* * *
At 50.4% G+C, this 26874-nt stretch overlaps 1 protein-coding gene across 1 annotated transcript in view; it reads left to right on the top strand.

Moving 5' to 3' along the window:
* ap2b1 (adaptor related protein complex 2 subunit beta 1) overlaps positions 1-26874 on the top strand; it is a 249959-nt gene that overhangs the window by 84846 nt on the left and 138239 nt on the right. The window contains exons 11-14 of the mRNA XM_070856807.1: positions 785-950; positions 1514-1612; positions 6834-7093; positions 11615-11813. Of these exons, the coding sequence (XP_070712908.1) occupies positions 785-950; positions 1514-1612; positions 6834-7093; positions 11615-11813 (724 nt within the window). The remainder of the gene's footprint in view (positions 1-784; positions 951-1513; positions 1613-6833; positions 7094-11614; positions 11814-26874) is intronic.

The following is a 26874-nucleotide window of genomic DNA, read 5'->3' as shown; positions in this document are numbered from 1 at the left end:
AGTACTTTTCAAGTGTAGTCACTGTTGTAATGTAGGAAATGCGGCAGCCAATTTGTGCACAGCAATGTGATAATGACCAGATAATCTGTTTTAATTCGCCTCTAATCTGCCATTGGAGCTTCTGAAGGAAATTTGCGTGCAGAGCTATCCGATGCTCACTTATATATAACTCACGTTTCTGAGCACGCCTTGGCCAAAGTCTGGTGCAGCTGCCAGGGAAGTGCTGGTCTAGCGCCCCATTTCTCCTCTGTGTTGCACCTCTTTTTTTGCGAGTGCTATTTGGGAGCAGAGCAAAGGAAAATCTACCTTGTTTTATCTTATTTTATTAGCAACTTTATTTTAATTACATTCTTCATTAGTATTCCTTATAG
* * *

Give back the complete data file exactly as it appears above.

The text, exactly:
At 50.4% G+C, this 26874-nt stretch overlaps 1 protein-coding gene across 1 annotated transcript in view; it reads left to right on the top strand.

Moving 5' to 3' along the window:
* ap2b1 (adaptor related protein complex 2 subunit beta 1) overlaps positions 1-26874 on the top strand; it is a 249959-nt gene that overhangs the window by 84846 nt on the left and 138239 nt on the right. The window contains exons 11-14 of the mRNA XM_070856807.1: positions 785-950; positions 1514-1612; positions 6834-7093; positions 11615-11813. Of these exons, the coding sequence (XP_070712908.1) occupies positions 785-950; positions 1514-1612; positions 6834-7093; positions 11615-11813 (724 nt within the window). The remainder of the gene's footprint in view (positions 1-784; positions 951-1513; positions 1613-6833; positions 7094-11614; positions 11814-26874) is intronic.

The following is a 26874-nucleotide window of genomic DNA, read 5'->3' as shown; positions in this document are numbered from 1 at the left end:
AGTACTTTTCAAGTGTAGTCACTGTTGTAATGTAGGAAATGCGGCAGCCAATTTGTGCACAGCAATGTGATAATGACCAGATAATCTGTTTTAATTCGCCTCTAATCTGCCATTGGAGCTTCTGAAGGAAATTTGCGTGCAGAGCTATCCGATGCTCACTTATATATAACTCACGTTTCTGAGCACGCCTTGGCCAAAGTCTGGTGCAGCTGCCAGGGAAGTGCTGGTCTAGCGCCCCATTTCTCCTCTGTGTTGCACCTCTTTTTTTGCGAGTGCTATTTGGGAGCAGAGCAAAGGAAAATCTACCTTGTTTTATCTTATTTTATTAGCAACTTTATTTTAATTACATTCTTCATTAGTATTCCTTATAG